Coronavirus: Boris Johnson pleads with Brits to follow social distancing advice
22 March 2020, 17:17 | Updated: 22 March 2020, 18:10
Boris Johnson has pleaded with the country to follow rules on social distancing to stop the spread of coronavirus or risk "further measures" being put in place.
His move comes after thousands of Brits were pictured flocking to parks and other social gatherings over the weekend - despite being told to stay at home to stop spreading Covid-19.
He said: "Please don't think that fresh air means you have some immunity" and said people needed to stay at least 2 metres apart.
He added the these measure were under "constant review" and "further measures" would be brought in if needed.
When asked what these measures would entail, Mr Johnson said people wouldn't need "too much imagination" to understand what would need to happen.
He said: "And I say this now – on Sunday evening- take this advice seriously, follow it, because it is absolutely crucial.
"And as I have said throughout this process we will keep the implementation of these measures under constant review and, yes of course, we will bring forward further measures if we think that is necessary."
The announcement came just minutes after it was confirmed 281 people have now died in the UK from the virus - an increase of 48 from the day before.
Mr Johnson has come under increasing pressure to put the country on lockdown after thousands were pictured out and about in public - risking the virus being spread.
totally cool and fine scenes in victoria park right now pic.twitter.com/0y9gdjHQdH— 🐽alim kheraj (@alimkheraj) March 22, 2020
Scenes at my local Tesco as of a few hours ago.— Hani Mustafa (@_hanimustafa) March 22, 2020
Sooner the government implement a lockdown, the better.
No one seems to be getting it pic.twitter.com/uJsPOCzvZj
Research has so far suggested that the virus can exist inside humans for around 14 days before that person exhibits any symptoms, meaning an individual could infect any person they come into contact with in that time.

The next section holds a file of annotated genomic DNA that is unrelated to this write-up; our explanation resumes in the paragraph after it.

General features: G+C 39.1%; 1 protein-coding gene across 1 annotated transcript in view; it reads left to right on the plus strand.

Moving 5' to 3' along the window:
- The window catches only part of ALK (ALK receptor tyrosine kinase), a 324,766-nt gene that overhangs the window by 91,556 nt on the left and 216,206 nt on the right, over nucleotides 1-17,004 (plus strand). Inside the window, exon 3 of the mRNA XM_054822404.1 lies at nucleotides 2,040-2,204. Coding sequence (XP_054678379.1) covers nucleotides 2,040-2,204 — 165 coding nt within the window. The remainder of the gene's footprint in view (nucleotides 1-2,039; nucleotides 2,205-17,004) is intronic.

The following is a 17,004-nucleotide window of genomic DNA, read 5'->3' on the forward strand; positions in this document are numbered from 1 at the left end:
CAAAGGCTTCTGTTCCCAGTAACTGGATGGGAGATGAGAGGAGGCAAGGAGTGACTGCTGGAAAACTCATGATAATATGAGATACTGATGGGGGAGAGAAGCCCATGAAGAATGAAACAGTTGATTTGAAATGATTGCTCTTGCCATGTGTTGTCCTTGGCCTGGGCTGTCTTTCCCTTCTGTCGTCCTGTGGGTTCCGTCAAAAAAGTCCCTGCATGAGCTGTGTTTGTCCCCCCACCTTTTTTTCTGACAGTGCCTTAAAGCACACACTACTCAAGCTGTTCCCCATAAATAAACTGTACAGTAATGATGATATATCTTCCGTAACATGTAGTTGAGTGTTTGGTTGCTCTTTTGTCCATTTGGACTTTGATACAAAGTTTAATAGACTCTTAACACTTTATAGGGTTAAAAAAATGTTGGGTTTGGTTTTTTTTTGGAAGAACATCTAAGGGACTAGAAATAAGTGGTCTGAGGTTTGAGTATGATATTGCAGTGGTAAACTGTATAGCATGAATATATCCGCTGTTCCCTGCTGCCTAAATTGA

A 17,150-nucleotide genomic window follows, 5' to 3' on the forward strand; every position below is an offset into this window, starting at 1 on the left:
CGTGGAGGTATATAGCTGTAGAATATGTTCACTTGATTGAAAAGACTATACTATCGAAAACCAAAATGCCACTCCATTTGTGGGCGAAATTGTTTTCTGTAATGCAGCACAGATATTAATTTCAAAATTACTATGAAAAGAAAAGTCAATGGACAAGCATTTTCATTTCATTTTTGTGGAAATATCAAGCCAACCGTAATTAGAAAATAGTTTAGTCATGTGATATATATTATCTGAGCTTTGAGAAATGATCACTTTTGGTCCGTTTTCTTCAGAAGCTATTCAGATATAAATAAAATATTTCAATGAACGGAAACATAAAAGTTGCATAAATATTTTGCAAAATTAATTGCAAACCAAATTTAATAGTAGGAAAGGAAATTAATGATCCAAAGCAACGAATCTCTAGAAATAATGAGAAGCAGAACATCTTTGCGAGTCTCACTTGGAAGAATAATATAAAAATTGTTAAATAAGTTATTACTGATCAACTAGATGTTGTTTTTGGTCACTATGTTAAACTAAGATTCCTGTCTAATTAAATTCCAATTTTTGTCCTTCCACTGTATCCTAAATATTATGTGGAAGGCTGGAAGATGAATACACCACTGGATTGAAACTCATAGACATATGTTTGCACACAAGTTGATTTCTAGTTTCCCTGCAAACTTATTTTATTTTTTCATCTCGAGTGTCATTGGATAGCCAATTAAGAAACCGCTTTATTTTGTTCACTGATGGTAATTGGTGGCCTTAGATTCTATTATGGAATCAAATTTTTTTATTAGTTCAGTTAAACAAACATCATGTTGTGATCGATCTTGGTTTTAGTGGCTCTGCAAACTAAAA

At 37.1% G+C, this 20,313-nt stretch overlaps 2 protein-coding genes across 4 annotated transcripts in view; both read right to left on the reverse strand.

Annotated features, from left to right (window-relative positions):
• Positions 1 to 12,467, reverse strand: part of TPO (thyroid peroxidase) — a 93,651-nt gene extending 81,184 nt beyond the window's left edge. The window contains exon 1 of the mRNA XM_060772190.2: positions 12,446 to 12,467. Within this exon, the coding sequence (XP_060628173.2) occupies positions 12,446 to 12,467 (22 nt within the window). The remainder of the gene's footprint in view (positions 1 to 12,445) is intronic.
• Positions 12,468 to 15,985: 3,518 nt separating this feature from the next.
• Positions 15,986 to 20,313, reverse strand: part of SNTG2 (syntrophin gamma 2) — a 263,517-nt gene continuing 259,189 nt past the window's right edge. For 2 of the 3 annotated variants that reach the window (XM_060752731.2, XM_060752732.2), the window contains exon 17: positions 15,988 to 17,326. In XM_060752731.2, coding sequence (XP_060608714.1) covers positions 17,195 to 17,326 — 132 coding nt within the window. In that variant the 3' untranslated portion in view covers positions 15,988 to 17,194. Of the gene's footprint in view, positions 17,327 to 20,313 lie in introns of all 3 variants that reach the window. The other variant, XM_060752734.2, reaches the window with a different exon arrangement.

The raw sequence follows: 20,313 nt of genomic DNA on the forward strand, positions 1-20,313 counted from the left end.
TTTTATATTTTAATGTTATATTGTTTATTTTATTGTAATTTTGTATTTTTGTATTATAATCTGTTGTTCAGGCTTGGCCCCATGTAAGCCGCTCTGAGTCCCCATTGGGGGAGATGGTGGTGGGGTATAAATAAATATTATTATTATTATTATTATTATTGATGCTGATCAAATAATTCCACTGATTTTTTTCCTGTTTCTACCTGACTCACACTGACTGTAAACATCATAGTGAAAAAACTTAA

1.5 million people have now been identified as being vulnerable, and will be contacted by telephone and letter to ensure they stay at home and do not go out for a minimum for 12 weeks.
Secretary of State for Housing, Communities and Local Government Robert Jenrick said a new government "hub" is being created to ensure they receive medicines and groceries.
The goods will be left at their doorsteps to ensure there is no social contact and the army is being drafted in to assist with this.
Mr Jenrick also said that anybody who needs food and medicine in the vulnerable group will definitely get what they need, and it will be free until a "more sophisticated" solution is found.
The letters should start to arrive from Tuesday, and it will have a website and phone number that people can use to alert if they do not have a support network to get them food and medicines.
The Prime Minister began today's press conference by thanking everyone for their "collective effort" and "sacrifice" in staying indoors.
He added: "We now have to take steps to protect the particularly vulnerable."
Mr Johnson also admitted the NHS need "far, far more" ventilators to cope with the rising cases.
It comes after 3,963 frontline NHS staff signed an open letter pleading with the Prime Minister for more protective equipment to stop them getting ill.